Sickle Cell Trait has been associated with exertional rhabdomyolysis, renal failure, as well as death, and complicating factors include extreme exertion, increased heat, altitude, & dehydration. Over a seven year span, nine athletes participating in NCAA sports died as a complication of sickle cell trait. It is because of this that the NCAA now mandates testing or proof of testing prior to any practice, competition or conditioning.
Q: Why get tested?
A: This test (a blood test) is relatively easy to perform, and can provide educational information that can be helpful to you both on and off the field. It is helpful to know your sickle cell status and can allow health care professionals to take better care of you. If you were born in the U.S., your testing results may be available in your medical record.
Q: Is it mandatory that I have the sickle cell trait test?
A: The recommendation of Wake Forest University Sports Medicine is that every student athlete be tested or show proof of prior testing for sickle cell trait. Universal screening is required at birth, yet many student-athletes do not know their status. This testing should be obtained at home prior to the school year. Bring a copy of your test results to your sports physical. If you are unable to obtain a copy of these results, testing will be available on campus. Testing is not mandatory. If you choose to waive testing, you must sign a waiver stating that you understand the importance of testing, have declined, and release Wake Forest University from any liability related to de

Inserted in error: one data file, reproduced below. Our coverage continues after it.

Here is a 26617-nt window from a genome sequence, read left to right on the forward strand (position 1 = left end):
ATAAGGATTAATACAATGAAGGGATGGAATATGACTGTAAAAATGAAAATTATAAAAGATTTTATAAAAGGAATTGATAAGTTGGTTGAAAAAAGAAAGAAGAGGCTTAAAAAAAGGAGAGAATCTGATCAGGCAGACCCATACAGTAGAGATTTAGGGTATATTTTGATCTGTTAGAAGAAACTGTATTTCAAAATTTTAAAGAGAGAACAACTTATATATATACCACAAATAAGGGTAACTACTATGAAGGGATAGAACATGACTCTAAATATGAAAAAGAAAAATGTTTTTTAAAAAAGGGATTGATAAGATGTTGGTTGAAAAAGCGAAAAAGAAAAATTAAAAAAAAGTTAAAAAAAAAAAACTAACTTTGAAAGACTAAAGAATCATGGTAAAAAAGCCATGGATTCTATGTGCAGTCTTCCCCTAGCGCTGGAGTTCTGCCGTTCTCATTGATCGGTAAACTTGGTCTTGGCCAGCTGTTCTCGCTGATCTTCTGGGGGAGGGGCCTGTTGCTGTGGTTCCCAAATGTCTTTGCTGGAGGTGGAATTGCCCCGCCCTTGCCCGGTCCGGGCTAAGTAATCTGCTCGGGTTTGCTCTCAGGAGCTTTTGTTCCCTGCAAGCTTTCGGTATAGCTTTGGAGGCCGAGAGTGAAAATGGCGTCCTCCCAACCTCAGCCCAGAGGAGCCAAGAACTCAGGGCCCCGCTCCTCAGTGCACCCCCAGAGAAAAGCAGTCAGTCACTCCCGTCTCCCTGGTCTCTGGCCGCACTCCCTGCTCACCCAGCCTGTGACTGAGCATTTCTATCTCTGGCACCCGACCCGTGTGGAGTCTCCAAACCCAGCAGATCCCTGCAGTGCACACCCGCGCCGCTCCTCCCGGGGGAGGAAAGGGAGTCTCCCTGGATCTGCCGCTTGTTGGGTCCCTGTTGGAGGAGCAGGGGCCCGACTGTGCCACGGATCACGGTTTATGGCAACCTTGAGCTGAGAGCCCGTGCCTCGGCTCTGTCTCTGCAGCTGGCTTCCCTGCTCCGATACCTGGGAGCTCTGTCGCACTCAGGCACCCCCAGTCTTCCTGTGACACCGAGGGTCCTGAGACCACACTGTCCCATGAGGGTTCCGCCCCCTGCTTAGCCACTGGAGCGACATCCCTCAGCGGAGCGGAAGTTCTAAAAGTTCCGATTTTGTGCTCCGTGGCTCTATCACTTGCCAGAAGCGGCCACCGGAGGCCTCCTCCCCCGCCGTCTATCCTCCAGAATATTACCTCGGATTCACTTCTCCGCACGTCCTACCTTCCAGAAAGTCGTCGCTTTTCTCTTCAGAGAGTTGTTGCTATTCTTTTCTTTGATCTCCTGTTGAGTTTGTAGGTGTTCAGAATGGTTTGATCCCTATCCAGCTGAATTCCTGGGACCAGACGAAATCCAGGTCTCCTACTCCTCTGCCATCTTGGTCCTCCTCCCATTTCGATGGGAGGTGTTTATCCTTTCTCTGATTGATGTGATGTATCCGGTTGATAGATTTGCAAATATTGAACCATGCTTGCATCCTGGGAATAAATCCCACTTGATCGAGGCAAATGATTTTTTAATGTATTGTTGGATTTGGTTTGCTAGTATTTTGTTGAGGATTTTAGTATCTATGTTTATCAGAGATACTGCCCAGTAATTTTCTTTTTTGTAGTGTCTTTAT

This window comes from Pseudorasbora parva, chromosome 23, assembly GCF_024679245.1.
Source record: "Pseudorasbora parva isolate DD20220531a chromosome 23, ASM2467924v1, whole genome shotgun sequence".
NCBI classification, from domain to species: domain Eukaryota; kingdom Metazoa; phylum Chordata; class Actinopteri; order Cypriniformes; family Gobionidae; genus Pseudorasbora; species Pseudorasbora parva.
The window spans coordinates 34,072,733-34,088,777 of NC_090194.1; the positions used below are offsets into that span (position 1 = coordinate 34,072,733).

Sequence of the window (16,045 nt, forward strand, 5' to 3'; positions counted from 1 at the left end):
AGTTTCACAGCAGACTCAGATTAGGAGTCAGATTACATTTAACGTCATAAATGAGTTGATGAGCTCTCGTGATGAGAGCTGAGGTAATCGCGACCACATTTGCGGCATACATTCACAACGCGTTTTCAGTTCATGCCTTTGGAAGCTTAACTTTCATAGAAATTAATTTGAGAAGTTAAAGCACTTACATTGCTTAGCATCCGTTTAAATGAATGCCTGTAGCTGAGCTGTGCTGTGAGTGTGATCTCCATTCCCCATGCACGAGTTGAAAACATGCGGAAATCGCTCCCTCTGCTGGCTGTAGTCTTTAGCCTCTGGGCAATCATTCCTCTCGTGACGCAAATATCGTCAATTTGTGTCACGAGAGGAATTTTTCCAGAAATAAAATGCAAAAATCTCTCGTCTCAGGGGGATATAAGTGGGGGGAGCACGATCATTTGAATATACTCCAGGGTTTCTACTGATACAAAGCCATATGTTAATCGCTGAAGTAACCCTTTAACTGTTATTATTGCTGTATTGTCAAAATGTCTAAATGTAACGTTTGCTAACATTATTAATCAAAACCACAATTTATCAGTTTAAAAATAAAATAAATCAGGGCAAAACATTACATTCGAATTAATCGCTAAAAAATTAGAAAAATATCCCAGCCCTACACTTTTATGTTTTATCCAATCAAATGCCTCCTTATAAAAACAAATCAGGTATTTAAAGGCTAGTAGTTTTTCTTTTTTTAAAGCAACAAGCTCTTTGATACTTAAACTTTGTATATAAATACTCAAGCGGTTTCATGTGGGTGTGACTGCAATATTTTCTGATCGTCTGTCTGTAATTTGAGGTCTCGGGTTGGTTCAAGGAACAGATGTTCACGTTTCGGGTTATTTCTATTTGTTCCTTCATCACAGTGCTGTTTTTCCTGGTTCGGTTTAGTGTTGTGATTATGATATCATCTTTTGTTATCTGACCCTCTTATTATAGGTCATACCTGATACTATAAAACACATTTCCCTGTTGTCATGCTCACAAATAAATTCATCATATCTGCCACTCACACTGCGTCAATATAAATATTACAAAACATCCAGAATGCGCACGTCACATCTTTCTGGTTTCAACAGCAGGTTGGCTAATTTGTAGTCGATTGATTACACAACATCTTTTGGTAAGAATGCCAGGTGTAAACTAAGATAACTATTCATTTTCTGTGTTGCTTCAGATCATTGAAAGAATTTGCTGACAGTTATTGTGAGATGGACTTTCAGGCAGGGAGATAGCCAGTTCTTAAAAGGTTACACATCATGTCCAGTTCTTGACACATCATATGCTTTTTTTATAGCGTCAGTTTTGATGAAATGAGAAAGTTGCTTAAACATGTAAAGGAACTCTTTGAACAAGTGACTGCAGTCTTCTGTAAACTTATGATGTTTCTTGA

Q: What are the next steps/best practices if I test positive?
A: If a test confirms the sickle cell trait; the student-athlete will be offered counseling on the implications of the sickle cell trait, including health, athletics participation, and family planning. Knowledge of sickle cell trait status can be a gateway to education and simple precautions should be taken to minimize health issues. Athletes that are sickle cell trait positive are able to participate in sports, often with no modifications whatsoever.
Q: Who will know that I test positive?
A: Test results will be kept confidential in accordance with the law and WFU policy, although the WFU medical staff and your coaches will need to be aware of your sickle cell status in order to provide optimal care of you during practice, competition and conditioning. Otherwise, your consent will be requested before information is released.
For athletes who carry the sickle cell trait the following simple steps will be taken:
1. The athlete will watch the NCAA educational video about sickle cell trait and athletic participation.
2. The athlete will meet with a team physician to answer any questions and to make sure the athlete understands the issue and the steps he/she needs to take to make remain safe while participating (staying hydrated, recognize early symptoms of heat illness/sickle cell crisis, and report them to sports medicine staff and coaches immediately).
3. Sport and strength/conditioning coaches will be notified of athlete's trait status to ensure that the athlete is allowed access to fluids as needed, is not forced to participate in timed physical tests before becoming acclimated to heat and exertion at the beginning of a season, and any complaints of exhaustion are taken seriously and activity stopped until evaluation by sports medicine staff is completed.
4. Sports medicine staff present at official practices and workouts will monitor the athlete's status closely and encourage adequate hydration. The sports medicine staff will also monitor environmental conditions and possibly limit or halt exercise if risk is determined to be high.